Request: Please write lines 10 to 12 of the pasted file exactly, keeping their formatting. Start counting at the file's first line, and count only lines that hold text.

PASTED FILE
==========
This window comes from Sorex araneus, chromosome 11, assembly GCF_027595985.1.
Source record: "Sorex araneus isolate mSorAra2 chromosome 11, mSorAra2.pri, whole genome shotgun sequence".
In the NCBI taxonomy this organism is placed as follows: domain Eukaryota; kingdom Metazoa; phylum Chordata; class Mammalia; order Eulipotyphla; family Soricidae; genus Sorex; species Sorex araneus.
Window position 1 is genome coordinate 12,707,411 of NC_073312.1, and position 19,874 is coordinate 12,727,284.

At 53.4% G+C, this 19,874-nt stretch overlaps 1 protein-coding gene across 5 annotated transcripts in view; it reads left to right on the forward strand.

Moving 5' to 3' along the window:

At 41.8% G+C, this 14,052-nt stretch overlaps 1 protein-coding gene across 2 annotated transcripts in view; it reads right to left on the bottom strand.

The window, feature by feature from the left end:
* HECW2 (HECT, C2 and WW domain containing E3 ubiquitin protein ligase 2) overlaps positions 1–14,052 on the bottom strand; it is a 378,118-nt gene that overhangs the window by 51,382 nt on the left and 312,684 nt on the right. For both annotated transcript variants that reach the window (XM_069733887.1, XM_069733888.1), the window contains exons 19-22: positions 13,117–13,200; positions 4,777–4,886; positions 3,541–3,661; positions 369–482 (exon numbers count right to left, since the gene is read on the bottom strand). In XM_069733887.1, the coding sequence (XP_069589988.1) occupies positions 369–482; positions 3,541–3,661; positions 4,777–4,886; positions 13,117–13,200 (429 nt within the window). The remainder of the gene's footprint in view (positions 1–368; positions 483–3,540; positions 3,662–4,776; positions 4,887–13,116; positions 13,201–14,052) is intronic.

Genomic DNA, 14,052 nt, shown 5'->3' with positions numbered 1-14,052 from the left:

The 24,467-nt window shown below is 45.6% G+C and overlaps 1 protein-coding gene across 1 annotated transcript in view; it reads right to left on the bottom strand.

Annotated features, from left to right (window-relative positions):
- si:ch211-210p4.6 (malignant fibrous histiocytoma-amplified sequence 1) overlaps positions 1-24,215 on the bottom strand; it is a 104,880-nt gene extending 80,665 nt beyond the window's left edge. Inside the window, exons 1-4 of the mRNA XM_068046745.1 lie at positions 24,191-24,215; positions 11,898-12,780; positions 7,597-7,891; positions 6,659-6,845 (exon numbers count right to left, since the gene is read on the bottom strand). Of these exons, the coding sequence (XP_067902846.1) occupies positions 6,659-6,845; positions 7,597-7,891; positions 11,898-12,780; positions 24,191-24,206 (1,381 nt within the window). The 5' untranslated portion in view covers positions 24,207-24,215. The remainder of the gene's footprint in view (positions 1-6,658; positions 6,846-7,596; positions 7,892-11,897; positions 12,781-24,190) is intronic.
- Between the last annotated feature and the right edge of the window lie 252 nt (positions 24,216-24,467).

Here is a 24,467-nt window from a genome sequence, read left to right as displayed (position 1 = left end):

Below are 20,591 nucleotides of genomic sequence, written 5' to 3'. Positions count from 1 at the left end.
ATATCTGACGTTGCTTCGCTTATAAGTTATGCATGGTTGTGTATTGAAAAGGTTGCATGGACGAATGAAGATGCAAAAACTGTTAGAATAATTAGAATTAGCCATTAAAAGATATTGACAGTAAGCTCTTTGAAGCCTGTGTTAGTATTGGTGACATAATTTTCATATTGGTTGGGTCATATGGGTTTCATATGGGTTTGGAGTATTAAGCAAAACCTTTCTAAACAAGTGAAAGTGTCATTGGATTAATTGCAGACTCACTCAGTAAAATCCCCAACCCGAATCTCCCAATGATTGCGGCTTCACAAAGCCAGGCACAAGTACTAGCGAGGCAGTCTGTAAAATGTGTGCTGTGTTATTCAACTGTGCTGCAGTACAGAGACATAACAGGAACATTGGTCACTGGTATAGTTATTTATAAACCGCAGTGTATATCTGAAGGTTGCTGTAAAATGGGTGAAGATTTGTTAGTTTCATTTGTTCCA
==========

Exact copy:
Genomic DNA, 14,052 nt, shown 5'->3' with positions numbered 1-14,052 from the left:

The 24,467-nt window shown below is 45.6% G+C and overlaps 1 protein-coding gene across 1 annotated transcript in view; it reads right to left on the bottom strand.

Annotated features, from left to right (window-relative positions):